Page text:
On 16 November 2016 the Planning Practice Guidance (PPG) was updated to clarify that mezzanine floors, inserted into an existing building, are not liable for the Community Infrastructure Levy (CIL), unless they form part of a wider planning permission that seeks to provide other works as well.
This follows the decision in a High Court case earlier this year. This held that the demand for CIL payments by the Council for the Claimant's installation of a mezzanine floor was unlawful in the circumstances of that case.
Retailers should carefully consider whether they can separate any other development works from a mezzanine planning application (where planning permission is required) so as to minimise their liability. This is the position as the law currently stands. But this could be subject to change and so specific advice should be sought at the relevant time.
This briefing considers the issues further.
The CIL Regulations provide that the levy is generally chargeable on internal floor space created pursuant to planning permission. But regulation 6(1)(c) provides an exception.
The exception is that the levy does not apply where planning permission "is required only because of provision made under section 55(2A)" of the Town and Country Planning Act 1990 (1990 Act). Such a provision is Article 44 of the Development Management Procedure Order 2015 (DMPO). This states that that works increasing retail floor space by over 200 square metres are "development" for the purposes of the 1990 Act.
The effect of this is that planning permission, which is generally not needed for internal works only, is often required for works to create a retail mezzanine floor. But there is no CIL liability for mezzanines as a result of this exception.
applied for planning permission for the installation of a 1,709 square metres mezzanine, and one for external improvements, for a unit within a Swindon shopping park. If the works had been applied for via a single planning permission the proposed mezzanine would have been development liable to CIL. This is because planning permission would be required not only because of Article 44 DMPO, but also because of the external improvements, even though the latter alone added no floor space.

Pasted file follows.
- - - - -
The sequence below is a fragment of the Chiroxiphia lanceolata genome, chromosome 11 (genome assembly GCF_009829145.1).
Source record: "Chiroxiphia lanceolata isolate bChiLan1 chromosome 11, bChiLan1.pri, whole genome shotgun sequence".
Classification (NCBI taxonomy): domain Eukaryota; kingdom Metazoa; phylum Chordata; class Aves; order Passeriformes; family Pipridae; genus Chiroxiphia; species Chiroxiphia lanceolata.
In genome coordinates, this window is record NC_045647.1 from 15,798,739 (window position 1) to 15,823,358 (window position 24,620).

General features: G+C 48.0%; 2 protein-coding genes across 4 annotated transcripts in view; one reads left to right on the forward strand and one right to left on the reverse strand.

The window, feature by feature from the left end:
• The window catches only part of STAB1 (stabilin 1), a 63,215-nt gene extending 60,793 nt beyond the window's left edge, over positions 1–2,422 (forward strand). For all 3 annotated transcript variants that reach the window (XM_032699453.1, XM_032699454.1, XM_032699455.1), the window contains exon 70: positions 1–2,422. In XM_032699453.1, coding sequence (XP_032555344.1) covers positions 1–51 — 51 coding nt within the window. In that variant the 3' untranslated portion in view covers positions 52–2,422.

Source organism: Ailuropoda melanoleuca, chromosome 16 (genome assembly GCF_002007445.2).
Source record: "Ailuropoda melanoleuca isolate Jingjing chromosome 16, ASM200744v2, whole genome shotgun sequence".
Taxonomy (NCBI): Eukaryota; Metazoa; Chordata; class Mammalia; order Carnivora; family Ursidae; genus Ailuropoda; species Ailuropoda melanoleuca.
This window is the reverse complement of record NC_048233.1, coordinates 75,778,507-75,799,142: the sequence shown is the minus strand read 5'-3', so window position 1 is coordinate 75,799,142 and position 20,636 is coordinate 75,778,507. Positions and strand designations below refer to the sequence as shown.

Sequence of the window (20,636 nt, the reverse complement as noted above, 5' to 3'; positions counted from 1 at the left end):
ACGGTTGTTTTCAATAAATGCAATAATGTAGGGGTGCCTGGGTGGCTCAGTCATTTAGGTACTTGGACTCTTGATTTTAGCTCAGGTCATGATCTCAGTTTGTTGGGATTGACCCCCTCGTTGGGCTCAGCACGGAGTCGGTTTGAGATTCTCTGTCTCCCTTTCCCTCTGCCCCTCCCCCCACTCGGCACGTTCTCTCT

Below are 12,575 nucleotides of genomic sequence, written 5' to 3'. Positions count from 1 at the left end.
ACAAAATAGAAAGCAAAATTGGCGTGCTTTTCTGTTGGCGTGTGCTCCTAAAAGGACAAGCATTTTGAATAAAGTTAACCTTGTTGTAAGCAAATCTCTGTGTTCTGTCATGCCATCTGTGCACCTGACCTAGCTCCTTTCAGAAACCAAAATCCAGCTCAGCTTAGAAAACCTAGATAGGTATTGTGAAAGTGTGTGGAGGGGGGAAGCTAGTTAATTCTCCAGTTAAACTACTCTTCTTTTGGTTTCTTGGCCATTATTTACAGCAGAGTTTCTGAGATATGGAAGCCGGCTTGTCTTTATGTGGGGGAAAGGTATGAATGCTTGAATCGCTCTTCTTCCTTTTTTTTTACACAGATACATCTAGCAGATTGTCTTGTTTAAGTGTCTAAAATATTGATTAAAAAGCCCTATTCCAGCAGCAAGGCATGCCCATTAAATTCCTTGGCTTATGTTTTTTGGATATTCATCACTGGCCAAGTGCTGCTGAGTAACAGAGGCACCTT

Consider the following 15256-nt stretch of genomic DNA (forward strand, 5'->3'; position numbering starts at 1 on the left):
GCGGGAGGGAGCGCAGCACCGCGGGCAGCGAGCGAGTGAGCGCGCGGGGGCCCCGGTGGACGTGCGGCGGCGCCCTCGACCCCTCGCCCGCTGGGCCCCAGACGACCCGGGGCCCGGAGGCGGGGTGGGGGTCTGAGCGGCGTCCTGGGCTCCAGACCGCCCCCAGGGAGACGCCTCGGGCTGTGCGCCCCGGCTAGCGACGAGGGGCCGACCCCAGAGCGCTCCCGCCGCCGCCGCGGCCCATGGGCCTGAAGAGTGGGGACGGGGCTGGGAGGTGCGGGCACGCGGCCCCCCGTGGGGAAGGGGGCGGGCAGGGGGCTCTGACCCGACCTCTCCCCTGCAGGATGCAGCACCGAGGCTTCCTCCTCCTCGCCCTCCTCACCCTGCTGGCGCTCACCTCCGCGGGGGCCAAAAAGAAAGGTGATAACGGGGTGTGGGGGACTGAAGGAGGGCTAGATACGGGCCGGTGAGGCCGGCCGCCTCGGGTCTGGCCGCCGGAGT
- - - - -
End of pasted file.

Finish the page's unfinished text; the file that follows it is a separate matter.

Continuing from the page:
Orbital applied for and was granted two separate permissions. The permission for external alteration did not increase the floor space and so was exempt from CIL liability. The permission for the mezzanine was exempt from CIL by virtue of CIL regulation 6(1)(c). In this way, Orbital argued neither permission gave rise to a CIL liability.
The Council disagreed. It argued that to divide the works into two permissions was a deliberate strategy to avoid paying CIL. The two permissions should be treated as though they were one for the purposes of the CIL liability, the Council argued.
The Court's view was that while Orbital had employed a strategy to avoid the CIL charge, the law permitted this. The Court confirmed that developers may make separate applications; there was no provision which would have allowed for the two permissions to be read together.
In Orbital the agent had been alive to splitting the works into two separate planning applications to avoid the payment of CIL. While in this case the applicant had to take the matter the court the saving was over £170,000. Early consideration of any potential liability to pay the levy, and structuring the planning process accordingly, may save the applicant a substantial sum.
When the CIL regulations were drafted it is unlikely that it was intended that developers should be able to divide applications.
An independent review of the CIL regime was commenced in November 2015 and concluded this summer. The review's findings are currently with the Government to consider and respond.
The chair of the review has publicly said that the levy is not providing a large amount of funding for infrastructure and has failed to provide a faster, simpler, more transparent system than planning obligations.
While the majority of representations to the review from the private sector focussed on strategic sites, the Orbital case has highlighted another area of the CIL regime which lacks simplicity.
The outcome of the CIL review and the Government's response will be of interest to developers and local authorities, and if it may also suggest further changes to the CIL Regulations to deal with the issues highlighted in this case.
Currently there is no indication of when the Government's response to the CIL review may be published although may follow the timetable for the Housing White Paper now not due until the New Year.